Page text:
EthicsofAmbiguitynotes

EthicsofAmbiguitynotes - Simone de Beauvoir The Ethics of...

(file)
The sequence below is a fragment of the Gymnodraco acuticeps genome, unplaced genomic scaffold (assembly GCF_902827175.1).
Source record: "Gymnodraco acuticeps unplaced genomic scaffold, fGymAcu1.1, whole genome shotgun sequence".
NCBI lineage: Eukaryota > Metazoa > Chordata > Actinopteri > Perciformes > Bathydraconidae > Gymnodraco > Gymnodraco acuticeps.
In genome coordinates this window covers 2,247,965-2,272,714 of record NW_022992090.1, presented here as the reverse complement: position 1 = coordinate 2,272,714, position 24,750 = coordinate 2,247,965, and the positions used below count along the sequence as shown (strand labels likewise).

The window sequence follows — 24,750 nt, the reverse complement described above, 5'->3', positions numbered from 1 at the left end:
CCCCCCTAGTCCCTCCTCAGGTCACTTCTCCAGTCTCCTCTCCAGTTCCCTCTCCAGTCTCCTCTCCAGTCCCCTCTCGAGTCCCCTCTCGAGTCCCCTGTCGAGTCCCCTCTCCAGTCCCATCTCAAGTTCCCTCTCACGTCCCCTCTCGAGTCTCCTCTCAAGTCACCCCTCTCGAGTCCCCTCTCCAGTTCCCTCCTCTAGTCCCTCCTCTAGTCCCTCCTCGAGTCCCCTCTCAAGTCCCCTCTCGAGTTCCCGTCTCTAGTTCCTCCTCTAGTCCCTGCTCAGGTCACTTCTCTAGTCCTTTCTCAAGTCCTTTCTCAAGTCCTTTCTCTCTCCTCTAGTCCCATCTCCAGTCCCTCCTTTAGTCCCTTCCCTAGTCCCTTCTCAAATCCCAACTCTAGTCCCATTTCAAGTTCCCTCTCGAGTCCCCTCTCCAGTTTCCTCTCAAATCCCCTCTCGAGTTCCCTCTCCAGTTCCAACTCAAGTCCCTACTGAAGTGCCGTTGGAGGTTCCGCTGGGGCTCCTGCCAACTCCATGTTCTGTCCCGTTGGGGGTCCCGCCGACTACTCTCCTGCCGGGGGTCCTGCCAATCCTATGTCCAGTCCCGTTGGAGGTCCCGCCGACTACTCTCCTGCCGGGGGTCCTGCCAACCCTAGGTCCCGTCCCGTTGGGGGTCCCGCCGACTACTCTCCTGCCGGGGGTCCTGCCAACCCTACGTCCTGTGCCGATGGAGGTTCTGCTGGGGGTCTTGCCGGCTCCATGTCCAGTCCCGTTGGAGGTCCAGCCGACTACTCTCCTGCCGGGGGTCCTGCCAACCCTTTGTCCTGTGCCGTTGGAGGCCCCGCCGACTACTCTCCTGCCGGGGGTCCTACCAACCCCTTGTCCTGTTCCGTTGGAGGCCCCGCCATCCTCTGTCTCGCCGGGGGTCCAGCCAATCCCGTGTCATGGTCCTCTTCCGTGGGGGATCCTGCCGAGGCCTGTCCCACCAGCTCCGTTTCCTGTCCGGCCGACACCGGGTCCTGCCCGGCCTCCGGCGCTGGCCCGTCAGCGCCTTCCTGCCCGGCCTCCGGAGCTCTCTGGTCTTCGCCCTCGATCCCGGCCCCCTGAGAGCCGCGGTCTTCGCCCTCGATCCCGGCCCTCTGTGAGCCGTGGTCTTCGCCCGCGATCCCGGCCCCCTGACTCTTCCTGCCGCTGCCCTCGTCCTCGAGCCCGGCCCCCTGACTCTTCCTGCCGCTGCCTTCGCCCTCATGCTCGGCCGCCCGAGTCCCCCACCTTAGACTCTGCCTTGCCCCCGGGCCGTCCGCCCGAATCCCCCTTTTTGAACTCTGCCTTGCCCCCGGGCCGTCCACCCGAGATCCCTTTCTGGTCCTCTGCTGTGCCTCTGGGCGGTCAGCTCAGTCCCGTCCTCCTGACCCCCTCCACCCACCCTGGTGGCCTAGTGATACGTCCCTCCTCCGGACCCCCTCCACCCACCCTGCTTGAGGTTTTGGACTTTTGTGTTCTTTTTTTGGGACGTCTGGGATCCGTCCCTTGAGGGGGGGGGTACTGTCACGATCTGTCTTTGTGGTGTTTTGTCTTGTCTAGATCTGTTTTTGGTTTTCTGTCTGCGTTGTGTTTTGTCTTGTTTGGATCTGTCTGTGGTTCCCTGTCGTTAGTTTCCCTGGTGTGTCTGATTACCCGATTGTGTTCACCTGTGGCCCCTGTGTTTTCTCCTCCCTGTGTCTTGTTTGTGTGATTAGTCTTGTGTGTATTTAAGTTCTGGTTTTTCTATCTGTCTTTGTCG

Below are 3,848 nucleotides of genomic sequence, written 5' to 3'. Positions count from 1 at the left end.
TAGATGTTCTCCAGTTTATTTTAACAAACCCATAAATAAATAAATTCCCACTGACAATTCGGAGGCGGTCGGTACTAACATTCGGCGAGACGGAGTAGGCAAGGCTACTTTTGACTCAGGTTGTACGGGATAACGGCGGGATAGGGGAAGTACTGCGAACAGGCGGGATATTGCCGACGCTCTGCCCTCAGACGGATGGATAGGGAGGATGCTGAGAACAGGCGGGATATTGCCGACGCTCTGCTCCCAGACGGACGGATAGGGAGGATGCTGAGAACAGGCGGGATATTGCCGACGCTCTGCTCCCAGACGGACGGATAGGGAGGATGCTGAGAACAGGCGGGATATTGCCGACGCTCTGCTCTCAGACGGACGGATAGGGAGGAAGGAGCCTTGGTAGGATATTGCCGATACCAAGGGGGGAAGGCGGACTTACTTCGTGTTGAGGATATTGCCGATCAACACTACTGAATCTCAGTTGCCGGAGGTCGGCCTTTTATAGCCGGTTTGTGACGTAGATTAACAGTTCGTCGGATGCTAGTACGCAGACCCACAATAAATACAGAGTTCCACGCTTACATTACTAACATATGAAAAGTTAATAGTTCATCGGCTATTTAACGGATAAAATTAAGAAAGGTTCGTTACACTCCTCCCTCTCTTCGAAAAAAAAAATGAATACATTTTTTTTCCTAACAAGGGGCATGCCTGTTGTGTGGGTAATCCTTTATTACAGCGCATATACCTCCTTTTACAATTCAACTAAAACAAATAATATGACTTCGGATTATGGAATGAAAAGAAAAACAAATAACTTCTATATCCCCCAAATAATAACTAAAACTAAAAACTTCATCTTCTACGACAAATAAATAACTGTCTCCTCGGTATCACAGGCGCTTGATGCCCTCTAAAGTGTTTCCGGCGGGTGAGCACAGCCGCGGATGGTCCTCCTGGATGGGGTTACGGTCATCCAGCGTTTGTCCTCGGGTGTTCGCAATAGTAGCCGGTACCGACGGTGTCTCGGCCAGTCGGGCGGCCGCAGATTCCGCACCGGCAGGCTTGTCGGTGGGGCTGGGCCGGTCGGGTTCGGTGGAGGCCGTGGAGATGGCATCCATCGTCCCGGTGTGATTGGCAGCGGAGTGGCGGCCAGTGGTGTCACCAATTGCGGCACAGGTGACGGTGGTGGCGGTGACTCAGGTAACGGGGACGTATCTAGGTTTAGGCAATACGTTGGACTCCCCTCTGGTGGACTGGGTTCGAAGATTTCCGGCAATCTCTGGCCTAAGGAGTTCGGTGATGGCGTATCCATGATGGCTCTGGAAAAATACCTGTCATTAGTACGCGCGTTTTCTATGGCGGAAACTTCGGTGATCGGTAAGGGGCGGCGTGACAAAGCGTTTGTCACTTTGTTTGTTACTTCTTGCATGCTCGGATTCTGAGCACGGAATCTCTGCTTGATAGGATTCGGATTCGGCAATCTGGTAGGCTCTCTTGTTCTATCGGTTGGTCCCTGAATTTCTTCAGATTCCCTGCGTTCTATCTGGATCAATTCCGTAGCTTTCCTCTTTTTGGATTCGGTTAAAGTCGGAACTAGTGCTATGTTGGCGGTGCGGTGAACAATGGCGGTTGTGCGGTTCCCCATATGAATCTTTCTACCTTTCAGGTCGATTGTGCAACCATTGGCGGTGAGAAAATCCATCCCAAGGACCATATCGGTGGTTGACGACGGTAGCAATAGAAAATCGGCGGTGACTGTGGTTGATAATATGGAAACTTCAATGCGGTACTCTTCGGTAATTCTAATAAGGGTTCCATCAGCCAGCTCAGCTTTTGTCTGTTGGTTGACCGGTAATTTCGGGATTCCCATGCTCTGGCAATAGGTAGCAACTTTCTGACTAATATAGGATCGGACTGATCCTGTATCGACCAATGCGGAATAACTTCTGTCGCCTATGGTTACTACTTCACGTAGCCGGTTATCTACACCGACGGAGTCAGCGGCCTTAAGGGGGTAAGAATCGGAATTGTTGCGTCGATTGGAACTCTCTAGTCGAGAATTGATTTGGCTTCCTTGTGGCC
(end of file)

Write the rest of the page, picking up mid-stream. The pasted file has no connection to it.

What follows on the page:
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Simone de Beauvoir, The Ethics of Ambiguity The major concern of this text is to try to find a means for ethical action in a confusing world. The sources of that confusion are numerous, but chief amongst them is the residue of childhood, “the unfortunate choices which most men make can only be explained by the fact that they have taken place on the basis of childhood. The child’s situation is characterized by his finding himself cast into a universe which he has not helped to establish, which has been fashioned without him, and which appears to him as an absolute to which he can only submit. In his eyes, human inventions, words, customs, and values are given facts, as inevitable as the sky and the trees.” Childhood, indeed, primes us to be-for-others, “The real world is that of adults where he is allowed only to respect and obey. The naive victim of the mirage of the for-others, he believes in the being of his parents and teachers,” and quick leads us to adopt standardized roles to govern our behavior, “He feels himself like those models whose images are sketched out in his books in broad, unequivocal strokes: explorer, brigand, sister of charity. This game of being serious can take on such an importance in the child’s life that he himself actually becomes serious. We know such children who are caricatures of adults. Even when the joy of existing is strongest, when the child abandons himself to it, he feels himself protected against the risk of existence by the ceiling which human generations have built over his head.” This sets an early precedent for escaping from freedom. Freedom, indeed, remains impossible for those stuck in this pattern, “There are beings whose life slips by in an infantile world because, having been kept in a state of servitude and ignorance, they have no means of breaking the ceiling which is stretched over their heads. Like the child, they can exercise their freedom, but only within this universe which has been set up before them, without them.” This is disproportionately the lot of the oppressed. And as such, it represents an inauthenticity, as she claims of women, “in many cases this thoughtlessness, this gaiety, these charming inventions imply a deep complicity with the world of men which they seem so graciously to be contesting, and it is a mistake to be astonished, once the structure which shelters them seems to be in danger, to see sensitive, ingenuous, and lightminded women show themselves harder, more bitter, and even more furious or cruel than their masters.” Or, of the oppressed in general, “Their behavior is defined and can be judged only within this given situation, and it is possible that in this situation, limited like every human situation, they realize a perfect assertion of their freedom. But once there appears a possibility of liberation, it is resignation of
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